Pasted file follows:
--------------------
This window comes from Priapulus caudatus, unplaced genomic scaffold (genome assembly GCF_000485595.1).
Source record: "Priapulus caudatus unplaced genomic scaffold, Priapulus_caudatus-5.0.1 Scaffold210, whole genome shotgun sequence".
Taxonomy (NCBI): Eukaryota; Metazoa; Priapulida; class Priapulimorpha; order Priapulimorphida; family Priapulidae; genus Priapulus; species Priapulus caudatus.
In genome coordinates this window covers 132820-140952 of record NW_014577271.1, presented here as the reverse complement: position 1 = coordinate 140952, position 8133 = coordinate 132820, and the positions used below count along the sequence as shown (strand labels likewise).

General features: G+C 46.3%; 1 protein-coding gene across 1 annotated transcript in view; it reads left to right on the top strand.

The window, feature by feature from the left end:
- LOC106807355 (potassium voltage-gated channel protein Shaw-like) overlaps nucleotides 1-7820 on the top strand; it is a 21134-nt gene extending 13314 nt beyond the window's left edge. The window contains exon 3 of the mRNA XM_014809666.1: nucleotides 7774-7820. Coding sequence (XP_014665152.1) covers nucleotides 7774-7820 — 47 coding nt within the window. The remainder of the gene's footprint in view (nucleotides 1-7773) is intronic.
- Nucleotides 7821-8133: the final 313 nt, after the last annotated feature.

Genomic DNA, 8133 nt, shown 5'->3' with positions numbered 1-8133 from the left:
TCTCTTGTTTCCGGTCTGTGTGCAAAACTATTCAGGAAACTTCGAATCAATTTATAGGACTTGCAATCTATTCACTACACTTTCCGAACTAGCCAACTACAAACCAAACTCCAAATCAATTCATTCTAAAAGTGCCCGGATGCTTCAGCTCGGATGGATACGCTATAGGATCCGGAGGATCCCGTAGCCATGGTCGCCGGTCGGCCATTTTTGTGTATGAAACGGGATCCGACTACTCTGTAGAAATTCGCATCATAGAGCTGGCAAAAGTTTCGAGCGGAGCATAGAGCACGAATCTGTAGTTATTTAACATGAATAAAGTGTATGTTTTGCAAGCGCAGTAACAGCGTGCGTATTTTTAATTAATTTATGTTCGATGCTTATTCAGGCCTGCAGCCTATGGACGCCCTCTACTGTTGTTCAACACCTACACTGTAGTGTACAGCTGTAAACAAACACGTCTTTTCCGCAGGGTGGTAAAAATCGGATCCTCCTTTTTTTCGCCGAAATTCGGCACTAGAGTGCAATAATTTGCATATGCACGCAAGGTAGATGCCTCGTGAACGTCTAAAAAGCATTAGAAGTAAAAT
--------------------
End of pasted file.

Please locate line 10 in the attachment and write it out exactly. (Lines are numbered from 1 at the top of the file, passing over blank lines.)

TCTCTTGTTTCCGGTCTGTGTGCAAAACTATTCAGGAAACTTCGAATCAATTTATAGGACTTGCAATCTATTCACTACACTTTCCGAACTAGCCAACTACAAACCAAACTCCAAATCAATTCATTCTAAAAGTGCCCGGATGCTTCAGCTCGGATGGATACGCTATAGGATCCGGAGGATCCCGTAGCCATGGTCGCCGGTCGGCCATTTTTGTGTATGAAACGGGATCCGACTACTCTGTAGAAATTCGCATCATAGAGCTGGCAAAAGTTTCGAGCGGAGCATAGAGCACGAATCTGTAGTTATTTAACATGAATAAAGTGTATGTTTTGCAAGCGCAGTAACAGCGTGCGTATTTTTAATTAATTTATGTTCGATGCTTATTCAGGCCTGCAGCCTATGGACGCCCTCTACTGTTGTTCAACACCTACACTGTAGTGTACAGCTGTAAACAAACACGTCTTTTCCGCAGGGTGGTAAAAATCGGATCCTCCTTTTTTTCGCCGAAATTCGGCACTAGAGTGCAATAATTTGCATATGCACGCAAGGTAGATGCCTCGTGAACGTCTAAAAAGCATTAGAAGTAAAAT